Imperial College London has been awarded £5 million in funding as part of a UK drive to tackle global health challenges.
Researchers from across the College will support a number of UK universities and global partners on projects as diverse as bringing solar power to rural communities in India and developing biopharmaceuticals in Thailand.
The work is funded by Research Councils UK as part of the Global Challenges Research Fund (GCRF), a £1.5 billion fund launched by the UK government in 2015. The fund aims to support cutting-edge research which addresses the global issues faced by developing countries in areas including agriculture, medicine, well-being and infrastructure.
As part of the latest funding announcement, a total of 27 projects will receive a share of £225 million over four years under the RCUK’s ‘Growing Research Capability’ initiative.
Researchers from Imperial’s Faculty of Medicine and Faculty of Natural Sciences will support partners leading six of these new projects, which include improving healthcare in low and middle income countries in Africa and improving health in war zones and refugee camps.
Health for everyone
As part of one project, called ‘Thanzi la Onse’ (Health of All) and led by the University of York, researchers from Imperial’s School of Public Health will develop epidemiological models which they hope will ultimately inform decision-makers in Malawi on national health care budgets and in allocating resources. Imperial’s Professor Tim Hallett will lead the modelling with Professor Andrew Phillips at University College London. The team aims to explore ways to improve the health of the population in Malawi, as well as reducing health inequality in low and middle income countries.
Stopping sight loss
The GCRF funding will also enable Imperial Professors Azeem Majeed, Toby Prevost and Mala Rao to investigate low cost technologies for screening for diabetic eye disease, a leading cause of blindness in India, in partnership with clinicians from Moorfield’s Eye Hospital in London. Professor Mala Rao, who is leading Imperial’s contribution to the project, said: “This award offers a very exciting opportunity for us to work together to transform the lives of people with diabetes and diabetic eye disease in particular, not only in India but worldwide, and to reduce the costs of diabetic eye screening in the NHS. We are thankful for this amazing chance to make a difference.”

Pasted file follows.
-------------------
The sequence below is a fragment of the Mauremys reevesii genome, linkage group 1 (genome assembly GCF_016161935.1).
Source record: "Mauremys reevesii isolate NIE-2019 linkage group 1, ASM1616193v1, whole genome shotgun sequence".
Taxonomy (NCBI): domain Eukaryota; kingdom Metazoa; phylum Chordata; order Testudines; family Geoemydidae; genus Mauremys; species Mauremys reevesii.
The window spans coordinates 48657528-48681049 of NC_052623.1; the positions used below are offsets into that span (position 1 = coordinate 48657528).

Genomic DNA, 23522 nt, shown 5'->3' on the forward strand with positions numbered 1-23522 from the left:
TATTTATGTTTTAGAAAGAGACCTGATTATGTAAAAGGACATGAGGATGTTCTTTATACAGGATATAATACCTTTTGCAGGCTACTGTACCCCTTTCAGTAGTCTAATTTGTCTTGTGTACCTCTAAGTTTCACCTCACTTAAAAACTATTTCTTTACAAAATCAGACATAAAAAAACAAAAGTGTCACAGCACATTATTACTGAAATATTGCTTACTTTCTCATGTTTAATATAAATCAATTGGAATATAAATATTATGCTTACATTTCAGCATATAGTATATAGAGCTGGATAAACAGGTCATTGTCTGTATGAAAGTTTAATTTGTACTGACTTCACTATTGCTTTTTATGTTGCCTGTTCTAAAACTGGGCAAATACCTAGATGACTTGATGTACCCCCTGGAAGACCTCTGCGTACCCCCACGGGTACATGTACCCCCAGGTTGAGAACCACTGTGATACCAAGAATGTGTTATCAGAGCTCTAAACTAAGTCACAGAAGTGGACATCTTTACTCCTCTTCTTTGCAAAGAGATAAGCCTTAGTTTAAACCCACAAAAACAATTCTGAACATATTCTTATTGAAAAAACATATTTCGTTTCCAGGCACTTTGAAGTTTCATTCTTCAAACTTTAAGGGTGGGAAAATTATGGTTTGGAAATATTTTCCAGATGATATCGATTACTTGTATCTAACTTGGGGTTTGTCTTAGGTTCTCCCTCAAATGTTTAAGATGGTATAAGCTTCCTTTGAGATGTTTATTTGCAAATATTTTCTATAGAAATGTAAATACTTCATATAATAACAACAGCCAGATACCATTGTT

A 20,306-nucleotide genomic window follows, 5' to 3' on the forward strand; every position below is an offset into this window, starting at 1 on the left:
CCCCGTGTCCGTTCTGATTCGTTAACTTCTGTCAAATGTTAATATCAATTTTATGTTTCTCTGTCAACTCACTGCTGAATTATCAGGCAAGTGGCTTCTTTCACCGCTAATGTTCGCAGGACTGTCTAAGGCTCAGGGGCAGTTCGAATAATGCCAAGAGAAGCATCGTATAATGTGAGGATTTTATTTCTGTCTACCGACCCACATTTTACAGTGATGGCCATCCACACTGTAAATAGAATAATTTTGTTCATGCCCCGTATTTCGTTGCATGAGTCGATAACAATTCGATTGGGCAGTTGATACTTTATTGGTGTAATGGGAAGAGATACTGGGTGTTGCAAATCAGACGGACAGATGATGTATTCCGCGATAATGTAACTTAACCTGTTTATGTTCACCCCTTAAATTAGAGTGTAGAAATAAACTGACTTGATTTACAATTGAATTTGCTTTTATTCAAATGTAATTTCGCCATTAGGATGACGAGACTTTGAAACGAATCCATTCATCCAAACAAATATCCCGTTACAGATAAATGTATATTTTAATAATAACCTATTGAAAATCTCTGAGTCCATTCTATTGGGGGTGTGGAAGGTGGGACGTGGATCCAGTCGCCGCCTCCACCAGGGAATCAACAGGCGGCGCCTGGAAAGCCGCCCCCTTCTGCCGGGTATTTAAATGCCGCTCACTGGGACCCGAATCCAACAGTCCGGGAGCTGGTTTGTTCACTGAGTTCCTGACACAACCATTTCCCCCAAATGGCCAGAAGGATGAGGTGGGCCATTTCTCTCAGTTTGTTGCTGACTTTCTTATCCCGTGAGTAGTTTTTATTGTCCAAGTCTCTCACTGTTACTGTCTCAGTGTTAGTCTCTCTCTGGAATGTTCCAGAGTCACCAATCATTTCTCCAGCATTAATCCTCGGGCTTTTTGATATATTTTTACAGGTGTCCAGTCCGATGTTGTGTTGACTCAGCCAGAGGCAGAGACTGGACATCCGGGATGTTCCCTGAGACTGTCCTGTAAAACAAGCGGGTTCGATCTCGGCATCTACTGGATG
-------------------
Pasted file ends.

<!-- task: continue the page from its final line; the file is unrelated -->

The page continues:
Truly sustainable goals
The SENTINEL (Social and Environmental Trade-offs in African Agriculture) project, led by the International Institute for Environment and Development, will investigate how poor and middle-income African countries can achieve development goals that are truly sustainable. For example, rising demands for food mean that there is a real challenge in cutting hunger rates to zero whilst also keeping ecosystems healthy and productive.
Dr Joseph Tobias from the Department of Life Sciences at Imperial will study the complex relationships between development goals, and help close the gap between governments, development agencies and private firms trying to implement plans on the ground. Dr Tobias said: "Increased food production is an urgent priority in Africa, and this project will help to ensure that African nations are equipped to follow agricultural development pathways that benefit people without destroying their natural environment.”
Local solar energy
Bypassing fossil fuels and going direct to solar power is the dream for India’s Prime Minister, Narendra Modi. The SUNRISE project, led by the University of Swansea, will bring together UK and Indian solar power experts to make this a reality. This includes Imperial Department of Chemistry’s Professor James Durrant, and colleagues from Imperial’s Centre for Plastic Electronics who are experts in cheap, printable solar panels which the team hope could be manufactured locally, kick-starting local industries.
Improving health in conflict zones
The Research For Health in Conflict (R4HC)–Middle East and North Africa (MENA) partnership wants to find new ways to deliver care for communicable and non-communicable diseases to war zones and refugee camps. Imperial’s Dr Kalipso Chalkidou and colleagues will work with research organisations across MENA to find new ways to gather health intelligence in conflict, and are hoping to help countries like Jordan, Lebanon and the Occupied Palestinian Territories.
New medicines and vaccines
Funding will also be used to help produce vaccines and medicines for humans and animals in Thailand by using biotechnology. This will involve programming bacterial and mammalian cells to make proteins that form the basis of new biopharmaceuticals. The goal of this GCRF project is to allow UK and Thai experts to work together, including Imperial’s Dr Stuart Haslam and Professor Anne Dell.
Full details of the 27 GCRF-funded projects are available on the Research Councils UK website.
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